Decision making in an experimental environment - is it possible?
In the next part of our rapid evolution series, Zara Whysall discusses the issue of effective decision making whilst trying to remain experimental as a business.
The third tension we have established as part of rapid evolution is fearless experimentation vs. sharp decisions.
A plaque in Amazon headquarters famously reads: "There's so much stuff that has yet to be invented. There's so much new that's going to happen...this is still Day 1 in such a big way." This statement has fuelled Amazon's long-term focus on invention, even at the expense of short-term profitability. The reason for this was explained in a letter to shareholders, where Jeff Bezos added: "Day 2 is stasis. Followed by irrelevance. Followed by excruciating, painful decline. Followed by death. And that is why it is always Day 1."
How do you fend off Day 2? Bezos emphasises that staying in Day 1 requires you to "experiment patiently, accept failures, plant seeds, protect saplings, and double down when you see customer delight." Indeed, research shows that organisations fail when they stick loo long with products or service attributes that are in decline, allowing others to come along and leapfrog them.
Think big, start small. Have an action-led approach to planning, which involves starting small and testing and experimenting with new options regularly, underpinned by the mindset 'the faster we act, the faster we learn, and the faster we succeed,' To encourage an experimental, risk-taking approach throughout the organisation, leaders must reward effort, not just success. Growth leaders are 40% more likely to have explicit incentives to reward risk taking in their teams.
As with all the tensions, however, the divergent and exploratory nature of experimentation must be balanced with sharp decisions. Bezos refers to these as high-quality, high-velocity decisions. A key distinction between Day 1 and Day 2 companies, he argues, is that Day 2 make high-quality decisions, but make them slowly. Letting time slip away through prevarication sets you back. To get, and stay, ahead of the curve, time should be treated with the same amount of respect as capital investments.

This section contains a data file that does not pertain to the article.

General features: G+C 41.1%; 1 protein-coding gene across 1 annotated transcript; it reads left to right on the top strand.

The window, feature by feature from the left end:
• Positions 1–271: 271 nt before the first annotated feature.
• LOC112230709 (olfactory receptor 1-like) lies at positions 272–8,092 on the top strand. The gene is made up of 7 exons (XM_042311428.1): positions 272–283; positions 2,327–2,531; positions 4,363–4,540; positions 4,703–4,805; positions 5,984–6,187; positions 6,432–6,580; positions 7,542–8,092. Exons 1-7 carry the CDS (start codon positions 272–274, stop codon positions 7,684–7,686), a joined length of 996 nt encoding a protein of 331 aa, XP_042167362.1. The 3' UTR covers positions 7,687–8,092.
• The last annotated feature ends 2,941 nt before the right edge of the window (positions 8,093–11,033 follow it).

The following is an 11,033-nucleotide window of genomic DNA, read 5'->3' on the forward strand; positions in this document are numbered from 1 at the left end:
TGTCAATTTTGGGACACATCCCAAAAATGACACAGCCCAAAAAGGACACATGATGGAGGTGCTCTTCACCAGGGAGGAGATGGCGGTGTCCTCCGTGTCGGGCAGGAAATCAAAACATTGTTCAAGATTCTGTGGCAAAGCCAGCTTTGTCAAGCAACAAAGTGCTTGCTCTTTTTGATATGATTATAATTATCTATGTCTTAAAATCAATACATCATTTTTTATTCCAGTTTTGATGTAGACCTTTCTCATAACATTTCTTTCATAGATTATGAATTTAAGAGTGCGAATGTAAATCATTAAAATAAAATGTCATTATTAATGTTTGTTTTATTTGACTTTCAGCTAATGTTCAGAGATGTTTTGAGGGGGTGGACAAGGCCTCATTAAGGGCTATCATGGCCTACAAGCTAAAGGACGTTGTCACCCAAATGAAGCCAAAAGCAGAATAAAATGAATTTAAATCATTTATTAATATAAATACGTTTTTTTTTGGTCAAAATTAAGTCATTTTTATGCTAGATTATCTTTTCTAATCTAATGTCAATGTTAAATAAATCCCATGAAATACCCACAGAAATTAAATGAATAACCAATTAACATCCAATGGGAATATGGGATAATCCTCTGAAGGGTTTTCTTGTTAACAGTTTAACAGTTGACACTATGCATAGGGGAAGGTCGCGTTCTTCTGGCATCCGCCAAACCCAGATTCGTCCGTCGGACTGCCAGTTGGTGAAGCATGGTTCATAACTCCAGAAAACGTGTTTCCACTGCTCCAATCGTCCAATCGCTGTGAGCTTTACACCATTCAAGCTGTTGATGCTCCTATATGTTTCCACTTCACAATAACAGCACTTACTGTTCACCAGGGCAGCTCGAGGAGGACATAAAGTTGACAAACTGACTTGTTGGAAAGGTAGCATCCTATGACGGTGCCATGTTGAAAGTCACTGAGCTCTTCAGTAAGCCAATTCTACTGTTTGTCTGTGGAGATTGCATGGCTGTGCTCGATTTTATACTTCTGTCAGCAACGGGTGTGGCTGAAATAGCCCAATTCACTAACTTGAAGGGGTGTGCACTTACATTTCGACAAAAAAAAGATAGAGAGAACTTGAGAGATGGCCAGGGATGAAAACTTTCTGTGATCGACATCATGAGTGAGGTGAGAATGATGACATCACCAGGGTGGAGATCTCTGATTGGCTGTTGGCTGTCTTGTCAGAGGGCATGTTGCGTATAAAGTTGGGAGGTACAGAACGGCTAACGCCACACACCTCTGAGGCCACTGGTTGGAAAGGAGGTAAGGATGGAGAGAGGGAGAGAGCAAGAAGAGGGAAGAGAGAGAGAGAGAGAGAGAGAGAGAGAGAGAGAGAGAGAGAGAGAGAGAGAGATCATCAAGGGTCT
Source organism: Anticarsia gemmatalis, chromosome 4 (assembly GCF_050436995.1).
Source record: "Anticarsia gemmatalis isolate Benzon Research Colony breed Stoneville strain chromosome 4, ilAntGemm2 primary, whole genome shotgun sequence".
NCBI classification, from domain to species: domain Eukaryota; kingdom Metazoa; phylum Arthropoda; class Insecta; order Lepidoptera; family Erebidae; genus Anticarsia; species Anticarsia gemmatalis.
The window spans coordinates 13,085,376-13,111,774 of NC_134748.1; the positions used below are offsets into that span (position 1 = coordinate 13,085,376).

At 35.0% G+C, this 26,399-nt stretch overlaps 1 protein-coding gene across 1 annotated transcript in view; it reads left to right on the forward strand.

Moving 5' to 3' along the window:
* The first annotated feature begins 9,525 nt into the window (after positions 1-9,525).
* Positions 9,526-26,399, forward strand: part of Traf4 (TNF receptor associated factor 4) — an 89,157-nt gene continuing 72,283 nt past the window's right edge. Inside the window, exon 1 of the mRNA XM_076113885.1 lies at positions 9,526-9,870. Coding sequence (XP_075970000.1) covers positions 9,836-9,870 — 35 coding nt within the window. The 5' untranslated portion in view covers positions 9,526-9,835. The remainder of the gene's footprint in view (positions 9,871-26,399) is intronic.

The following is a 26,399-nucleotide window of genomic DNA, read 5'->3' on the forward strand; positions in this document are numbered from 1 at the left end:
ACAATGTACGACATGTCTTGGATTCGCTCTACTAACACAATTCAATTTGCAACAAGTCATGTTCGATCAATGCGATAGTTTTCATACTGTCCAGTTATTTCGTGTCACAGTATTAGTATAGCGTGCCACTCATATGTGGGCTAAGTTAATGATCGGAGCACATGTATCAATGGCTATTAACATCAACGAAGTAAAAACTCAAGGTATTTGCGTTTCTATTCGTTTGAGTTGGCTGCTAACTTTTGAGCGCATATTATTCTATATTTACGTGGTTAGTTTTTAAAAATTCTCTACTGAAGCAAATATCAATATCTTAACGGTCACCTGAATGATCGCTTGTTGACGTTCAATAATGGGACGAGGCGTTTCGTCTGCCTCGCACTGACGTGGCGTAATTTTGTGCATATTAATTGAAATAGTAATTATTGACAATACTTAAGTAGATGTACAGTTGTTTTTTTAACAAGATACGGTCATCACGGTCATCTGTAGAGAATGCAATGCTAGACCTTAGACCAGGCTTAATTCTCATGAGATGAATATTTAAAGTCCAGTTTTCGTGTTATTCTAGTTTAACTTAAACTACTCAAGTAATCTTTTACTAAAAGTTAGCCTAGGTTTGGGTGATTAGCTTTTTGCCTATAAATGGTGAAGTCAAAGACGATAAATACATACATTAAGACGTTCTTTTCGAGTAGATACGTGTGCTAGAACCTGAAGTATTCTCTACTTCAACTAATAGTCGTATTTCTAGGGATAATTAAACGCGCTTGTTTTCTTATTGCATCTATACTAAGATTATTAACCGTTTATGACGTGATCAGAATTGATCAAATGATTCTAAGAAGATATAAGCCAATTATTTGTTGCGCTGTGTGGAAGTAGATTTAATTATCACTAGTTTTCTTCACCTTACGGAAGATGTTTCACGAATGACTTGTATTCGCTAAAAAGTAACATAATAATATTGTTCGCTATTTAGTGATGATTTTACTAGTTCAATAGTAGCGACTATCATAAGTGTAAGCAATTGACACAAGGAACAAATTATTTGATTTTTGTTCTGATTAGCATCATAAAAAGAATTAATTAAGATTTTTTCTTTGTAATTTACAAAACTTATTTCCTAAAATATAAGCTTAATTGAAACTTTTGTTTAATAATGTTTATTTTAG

In mid to large size organisations a low tolerance of risk is common due to the perception that there's more to lose than there is to gain. Effective growth and transformation leaders, on the other hand, see that potential for evolution and growth is everywhere. They resist the temptation to obsess about protecting current performance, particularly at the expense of new, even potentially threatening, growth opportunities. The focus is on continually moving towards new opportunities as opposed to protecting existing market share. Elimination of existing forms of value through innovating to generate new opportunities is what economist Joseph Schumpeter called "creative destruction."
Our in-built loss aversion also means that leaders must resist the temptation to simply try to do more. As it's impossible to move at pace3 on everything, all at once, sharp decision-making is needed to determine the critical things that will really make a difference.
In our next blog, we'll be taking a look at the fourth tension, enlightened empathy vs. leap of faith.